Positive tango moves

We've been through a recession or two before and I have decided that despite the fact that much of my freelance work has dried up I am not going to let it stop us doing some positive tango stuff this year - what goes down has always in the past gone up! So we are doing a promotion with the Gladesville Milonga de Mis Amores and running a competition to win a return fare to Buenos Aires with the travel agency, Travel Choice. When you attend the milonga you get the opportunity to fill in a form for the competition (one per person, per milonga) and in June we will draw the winner! This is a joint promotion for the travel agency, tours and packages to South America, and the TangoAustralia website. And we have booked for the NZ Tango Festival from 29 May to 1 June. I am really excited about this as I have not been to a festival for a long time and this one has an excellent reputation. Overseas masters include Geraldin Rojas and Ezequiel Paludi, Fabrizio Forti and Celi Arias and Tam

Facebook questions

TangoAustralia has a Facebook group, but yesterday I was made to think about Facebook when a friend said - "when you load photos on FB they own the copyright"! They do? My understanding of copyright and photographers, from my time as a magazine editor here in Oz, is that the photographer holds the copyright of his/her work unless he/she actually assigns it, in writing, to someone else. So I did a little internet research and found some slightly confusing stuff... ' Facebook users force 'copyright' plan U-turn' said an article in The Australian . Apparently the concern was very real as their new terms (and by the way they can change the terms anytime they like without telling you) allowed them to use photos, messages and any other content in marketing or to sell to advertisers!! However this does not say that they cannot use your stuff for other things - like making money. I also found a blog by legalAndrew called 'Facebook isn't private and 7 other

Dashing away to tango

Just about to go to the new Tuesday milonga held by Sydney's dynamic tango club, Tango Synergy at Leichhardt - tonight it's in the forum. And it is a beautiful night so am really looking forward to this open air tango. This milonga has swapped with Patio de Tango's Tuesday milonga - and they have moved to Wednesday and new location - this will confuse visitors and those who don't keep up with the news! but they'll soon get the hang of it. What they won't get the hang of and I still find difficulty with is the arrogance that sometimes creates a bad vibe at a milonga. What gives some folk the right to sit in judgement on other dancers - and to look like they are doing it? It spoilt a milonga I was at recently - at least in the Forum there won't be this opportunity.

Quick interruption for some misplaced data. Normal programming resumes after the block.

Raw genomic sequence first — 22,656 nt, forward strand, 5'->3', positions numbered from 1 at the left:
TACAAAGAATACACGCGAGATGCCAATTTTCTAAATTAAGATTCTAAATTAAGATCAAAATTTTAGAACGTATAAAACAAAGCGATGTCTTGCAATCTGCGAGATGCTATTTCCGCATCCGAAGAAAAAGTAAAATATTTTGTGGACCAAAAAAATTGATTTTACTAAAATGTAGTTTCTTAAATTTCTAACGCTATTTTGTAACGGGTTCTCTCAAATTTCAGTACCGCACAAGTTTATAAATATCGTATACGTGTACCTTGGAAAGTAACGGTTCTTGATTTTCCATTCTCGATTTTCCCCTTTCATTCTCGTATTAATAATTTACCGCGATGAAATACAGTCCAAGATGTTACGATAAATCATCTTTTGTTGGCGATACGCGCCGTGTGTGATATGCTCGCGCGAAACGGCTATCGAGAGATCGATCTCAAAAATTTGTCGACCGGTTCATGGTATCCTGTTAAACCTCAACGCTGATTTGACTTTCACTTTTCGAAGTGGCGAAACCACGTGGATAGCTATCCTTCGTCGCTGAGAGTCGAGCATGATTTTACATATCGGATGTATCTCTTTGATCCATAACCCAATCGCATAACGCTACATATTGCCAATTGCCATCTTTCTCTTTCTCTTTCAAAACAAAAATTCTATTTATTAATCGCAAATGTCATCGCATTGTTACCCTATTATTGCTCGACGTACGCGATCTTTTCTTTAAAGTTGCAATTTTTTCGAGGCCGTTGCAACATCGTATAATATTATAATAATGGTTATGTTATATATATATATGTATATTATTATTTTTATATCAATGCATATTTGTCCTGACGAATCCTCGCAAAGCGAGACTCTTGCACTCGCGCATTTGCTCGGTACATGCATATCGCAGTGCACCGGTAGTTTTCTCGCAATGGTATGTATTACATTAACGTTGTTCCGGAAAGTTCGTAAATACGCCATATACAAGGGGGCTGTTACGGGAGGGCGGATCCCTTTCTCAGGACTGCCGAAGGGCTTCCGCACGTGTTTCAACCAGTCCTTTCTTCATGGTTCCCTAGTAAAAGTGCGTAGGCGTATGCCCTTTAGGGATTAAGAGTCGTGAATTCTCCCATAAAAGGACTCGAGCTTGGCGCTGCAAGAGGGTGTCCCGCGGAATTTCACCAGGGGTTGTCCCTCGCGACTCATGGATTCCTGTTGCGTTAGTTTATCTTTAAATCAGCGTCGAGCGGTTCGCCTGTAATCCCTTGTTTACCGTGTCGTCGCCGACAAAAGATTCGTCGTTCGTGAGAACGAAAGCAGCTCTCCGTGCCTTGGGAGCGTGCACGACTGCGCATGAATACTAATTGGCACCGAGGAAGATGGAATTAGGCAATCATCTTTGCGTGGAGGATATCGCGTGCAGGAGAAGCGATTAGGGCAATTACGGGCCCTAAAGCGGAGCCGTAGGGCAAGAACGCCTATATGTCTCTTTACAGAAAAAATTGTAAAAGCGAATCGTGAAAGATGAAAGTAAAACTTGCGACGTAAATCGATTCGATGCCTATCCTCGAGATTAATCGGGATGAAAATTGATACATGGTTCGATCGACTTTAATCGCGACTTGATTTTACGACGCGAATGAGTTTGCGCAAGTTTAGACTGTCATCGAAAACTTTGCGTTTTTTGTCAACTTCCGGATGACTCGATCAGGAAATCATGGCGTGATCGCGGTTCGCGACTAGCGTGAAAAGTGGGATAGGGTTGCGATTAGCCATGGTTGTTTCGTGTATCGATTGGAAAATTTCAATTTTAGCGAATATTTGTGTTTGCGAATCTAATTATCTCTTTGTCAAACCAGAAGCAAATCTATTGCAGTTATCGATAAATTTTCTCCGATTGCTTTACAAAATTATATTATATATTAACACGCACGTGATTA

Why chacarera?

Recently some Sydney milongas have made chacarera an interval in their milongas - sometimes following or preceding salsa, sometimes on its own. Why? I can understand the salsa as many Sydneysiders dance salsa and those that do love the opportunity to dance it. But chacarera? Most Sydneysiders have no idea how to dance it so, if they are brave enough, they get up and wave their arms around, stamp their feet and dance in a circle... endlessly it seems to me at times. Chacarera is a dance that has no real beginning or end in this form - it is just an endless stomp. Having seen real chacarera, both here with visiting performers and in Argentina, I know it can very entertaining and is a skillful dance. However I find this interval rather boring... am I alone? What do you think? Does this happen in other places? In my experience only a handful of couples get onto the floor...please comment - and answer the poll.

Tango News from Tango Australia, March - 1st for 2009

Not much happens anywhere in January - and February was not much of a month round here - so we have finally got round to putting together the first of the TangoAustralia newsletters for 2009. This would never have done when I was a magazine editor - but then you paid for the magazine - this newsletter is free. ' So if you are interested in news about festivals, schools, bands etc. then do subscribe - you'll find the subscription box on the home page of TA ! There's news on the NZ Tango Festival in Wellington which has a fantastic line-up this year and if last year's rave reviews are anything to go by, it should be brilliant. Well worth the airfare to NZ - and it is excellent value. News on new tango bands too. I love Piazzolla but I do wish they would all play more music for dancing, I like to listen to Piazzolla. You may not agree of course. And tomorrow night is the last night of the Rose Bay milonga in Sydney, after nearly 8 years. The organisers are moving to a ne